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Dayton’s human services budget drawing general enthusiasm from health care legislators

The plan seeks to spend $11.2 billion — a modest increase — from the general fund and would bring Minnesota in line with the complicated federal health care law.

Human Services Commissioner Lucinda Jesson said the governor invested $38 million in new aid for the department.
MinnPost photo by James Nord

Lawmakers across a broad political spectrum have praised Gov. Mark Dayton’s human services budget — nearly a third of state expenditures — even if they haven’t had an opportunity to fully digest the dense spreadsheets yet.

Health and Human Services committees in both chambers are plodding through the complicated budget proposal with the help of Dayton administration officials this week.

The plan seeks to spend $11.2 billion — a modest increase —- from the general fund over the next budget cycle and also includes provisions to bring Minnesota in line with the hugely complicated federal health care reform law.

“We’re still digesting it, actually,” Rep. Jim Abeler, a Republican leader on health care issues, said with a smile. “There’s a ton of details.”

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While the GOP isn’t terribly enthusiastic about the Affordable Care Act, Republicans and Democrats concerned with health care have greeted the governor’s proposed human services programs and spending targets with general enthusiasm.

Lawmakers are beginning to craft a proposal to fund Minnesota’s public health plans and other state support programs for the 2014-2015 biennium.

Human Services Commissioner Lucinda Jesson said the governor invested $38 million in new aid for the department, which also rearranged more than $200 million in existing support to better fund such agency priorities as children’s mental health, long-term care and workforce development.

“I think it’s fair to say you can look at things we’re emphasizing — kids, mental and behavioral health systems, program integrity, really moving to more quality-based payments for long-term care — … and say, ‘Yes, we see those as important directions,’ ” Jesson said. “We really went through and reprioritized our budget and redirected a whole lot of money.”

 Those reallocations come in the form of a $50 million investment in childhood development, $9.2 million in spending for behavioral health programs and more than $25 million in pay-for-performance-style funding, among many other examples.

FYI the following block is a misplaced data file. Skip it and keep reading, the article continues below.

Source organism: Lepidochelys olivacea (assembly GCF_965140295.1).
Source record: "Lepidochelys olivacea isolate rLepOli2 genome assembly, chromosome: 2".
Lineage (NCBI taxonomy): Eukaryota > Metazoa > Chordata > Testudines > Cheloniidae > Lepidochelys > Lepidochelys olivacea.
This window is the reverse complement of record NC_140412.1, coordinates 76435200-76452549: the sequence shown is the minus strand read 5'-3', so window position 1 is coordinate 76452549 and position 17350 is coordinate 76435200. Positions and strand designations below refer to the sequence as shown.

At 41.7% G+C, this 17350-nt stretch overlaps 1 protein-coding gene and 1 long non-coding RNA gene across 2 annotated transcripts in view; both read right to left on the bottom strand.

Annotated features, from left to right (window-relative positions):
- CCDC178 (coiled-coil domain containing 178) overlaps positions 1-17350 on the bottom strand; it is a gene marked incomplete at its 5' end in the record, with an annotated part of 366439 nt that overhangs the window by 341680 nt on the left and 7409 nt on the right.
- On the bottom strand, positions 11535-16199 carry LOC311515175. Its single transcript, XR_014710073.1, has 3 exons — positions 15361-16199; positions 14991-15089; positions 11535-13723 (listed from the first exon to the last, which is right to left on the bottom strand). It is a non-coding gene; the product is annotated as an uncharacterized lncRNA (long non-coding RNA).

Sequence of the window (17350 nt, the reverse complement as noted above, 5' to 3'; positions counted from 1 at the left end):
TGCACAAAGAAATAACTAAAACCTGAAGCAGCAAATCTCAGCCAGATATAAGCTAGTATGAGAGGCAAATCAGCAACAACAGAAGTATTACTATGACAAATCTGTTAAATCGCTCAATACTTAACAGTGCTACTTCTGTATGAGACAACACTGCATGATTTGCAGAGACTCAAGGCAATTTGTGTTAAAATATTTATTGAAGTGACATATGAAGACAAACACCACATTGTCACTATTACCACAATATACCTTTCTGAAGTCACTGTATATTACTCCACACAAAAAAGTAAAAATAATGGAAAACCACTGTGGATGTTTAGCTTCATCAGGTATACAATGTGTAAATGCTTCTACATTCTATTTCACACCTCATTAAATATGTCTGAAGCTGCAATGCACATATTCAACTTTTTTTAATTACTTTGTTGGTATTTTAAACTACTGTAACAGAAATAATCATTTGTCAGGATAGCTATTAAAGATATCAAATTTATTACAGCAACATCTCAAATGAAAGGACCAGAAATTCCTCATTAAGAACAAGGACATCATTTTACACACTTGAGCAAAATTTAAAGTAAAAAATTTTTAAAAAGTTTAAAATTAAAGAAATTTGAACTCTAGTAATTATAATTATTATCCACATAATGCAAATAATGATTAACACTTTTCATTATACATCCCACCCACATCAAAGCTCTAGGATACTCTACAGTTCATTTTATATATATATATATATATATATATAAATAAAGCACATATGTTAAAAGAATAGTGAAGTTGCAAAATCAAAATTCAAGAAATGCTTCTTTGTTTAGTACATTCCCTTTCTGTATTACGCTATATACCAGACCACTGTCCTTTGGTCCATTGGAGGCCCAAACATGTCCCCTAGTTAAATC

New funding in the governor’s budget is also often paired with significant cost savings in the programs — or elsewhere.

DFL Rep. Tom Huntley, chairman of the House Health and Human Services Finance Committee, said he is glad the governor’s budget doesn’t include the “severe cuts” of previous years.

“If you look a lot at what they’re doing, they’re repurposing money,” Abeler said. “They’re taking it from here to buy that. They’re doing things a little differently. It’s a very healthy approach.”

Biggest changes spurred by federal law

The most significant changes were spurred by federal health care reform efforts. Jesson said she looks at the budget as two buckets: The Affordable Care Act, and everything else.

Lawmakers are racing to meet a March federal deadline to implement a state-based health insurance exchange, which is designed to be a marketplace to shop for coverage. 

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State officials also are working with lawmakers to expand eligibility for the state’s Medicaid program, adding those with incomes of up to 138 percent of the federal poverty level. One of Dayton’s first acts in office was to expand eligibility for single childless adults with incomes of up to 75 percent of the poverty guideline.

 Minnesota is moving forward quickly with the Medicaid expansion, which would increase average monthly enrollment by an estimated 87,000 people, including 53,000 who would move from the MinnesotaCare program.